Despite it´s overwhelming size, I am becoming more and more enamored with CDMX. There are numerous world class museums, tons of live music and performances, parks, theaters, markets, and a world-class emerging culinary scene. The city is the cultural, economic, and political center of Mexico, and always has something new to offer. It is a place where you can encounter the ruins of the Aztec capital, the murals of Diego Rivera, and the oldest and largest cathedral in Latin America, all within the same square. For these reasons, and many more, Mexico City was voted the #1 travel destination for 2016 by the New York Times.
Overall, I am happy to say that I am safe, healthy, happy, and well-cared for amidst all the hustle and bustle of a thrumming metropolis. It is a humbling experience to be the person who looks different, who can't speak the local language correctly, and who has a thick accent that can be difficult for other people to understand. I stick out like a tall, blonde, white sore thumb, whether I'm towering over the people in the metro, or making laughably bad grammatical errors. However, I believe the person who learns to laugh at his/herself will never ceased to be amused, and although each day brings it's own challenges and it's own slice of humble pie, I try to take it all in stride. I am constantly blown away by the kindness and warmth I receive from people, whether it's a stranger on the microbus assuring me that yes, I am getting off at the right stop, my host grandmother gifting me her shirt after me mentioning that I liked it once, or my co-workers asking if my family is ok during all the chaos in Charlotte. I often feel extremely underserving, and find myself wishing I could give something in return, despite the linguistic/cultural barriers. However, I am reminded that this year is less about giving than learning to receive, less about doing and more about being present, and less about having all the answers and a "plan" and more about embracing all the wild, beautiful unknowns.
Thank you for all your messages, love, and support. Thanks to the generosity of my family, friends, home congregation, and many other donors, I am fully funded (!), but if you are interested in contributing to the growth and availability of the YAGM program for future volunteers, please feel free to donate on my personal page at http://support.elca.org/goto/MadisonBurke. As always, please feel free to contact me via Facebook or email, and please keep my hometown, Charlotte, NC, in your prayers.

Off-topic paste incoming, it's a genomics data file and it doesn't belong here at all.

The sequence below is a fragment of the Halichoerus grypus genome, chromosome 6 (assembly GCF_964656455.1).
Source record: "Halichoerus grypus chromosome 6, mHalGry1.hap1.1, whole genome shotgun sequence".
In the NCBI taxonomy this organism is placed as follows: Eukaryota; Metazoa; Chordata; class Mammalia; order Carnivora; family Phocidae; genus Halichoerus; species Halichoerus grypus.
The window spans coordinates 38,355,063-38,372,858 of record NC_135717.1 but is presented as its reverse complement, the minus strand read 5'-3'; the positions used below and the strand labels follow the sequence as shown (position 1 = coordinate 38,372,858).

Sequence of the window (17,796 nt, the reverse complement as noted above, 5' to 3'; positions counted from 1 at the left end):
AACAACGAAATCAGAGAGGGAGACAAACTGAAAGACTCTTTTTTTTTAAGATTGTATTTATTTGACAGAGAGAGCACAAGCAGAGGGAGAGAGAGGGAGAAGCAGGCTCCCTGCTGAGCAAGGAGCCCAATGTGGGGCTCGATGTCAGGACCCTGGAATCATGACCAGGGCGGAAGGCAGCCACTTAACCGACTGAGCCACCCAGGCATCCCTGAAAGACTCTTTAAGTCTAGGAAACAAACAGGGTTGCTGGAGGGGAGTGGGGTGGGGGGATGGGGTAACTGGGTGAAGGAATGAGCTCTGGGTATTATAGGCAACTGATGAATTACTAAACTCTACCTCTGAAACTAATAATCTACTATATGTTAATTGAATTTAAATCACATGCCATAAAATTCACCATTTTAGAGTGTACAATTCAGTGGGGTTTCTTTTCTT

YAGM-Mexico fam, on our last day of orientation, as we headed off to our sites.
Mis papas mexicanos-Dani (center), and Nef (right).
What I'm Reading
The absence of papers, exams, and homework in my life has opened up a lot more time for reading, and I have received a number of wonderful book suggestions for this year. Therefore, I thought I would share some books I am enjoying and that have impacted me so far:
"Enrique's Journey", Sonia Nazario. Written by Pulitzer-prize winning journalist, this book describes the harrowing journey of a young boy as he journey atop the train system known as La Bestia from Central America to the US in search of his mother.
"The Devil's Highway" , Luis Alberto Urrea. In May of 2001, 26 men entered the a section of southern Arizona known as "the Devil's Highway". Only 12 survived. A must-read for anyone who wants to learn more about the border.
Economix, Michael Goodwin. I had never formally studied economics, but this excellent graphic novel made even the most difficult economic concepts understandable.
"Nickel and Dimed", Barbara Ehrenreich. In the late '90's, the author spent several months working minimum-wage jobs to see if it was possible to survive or thrive with at such low wages.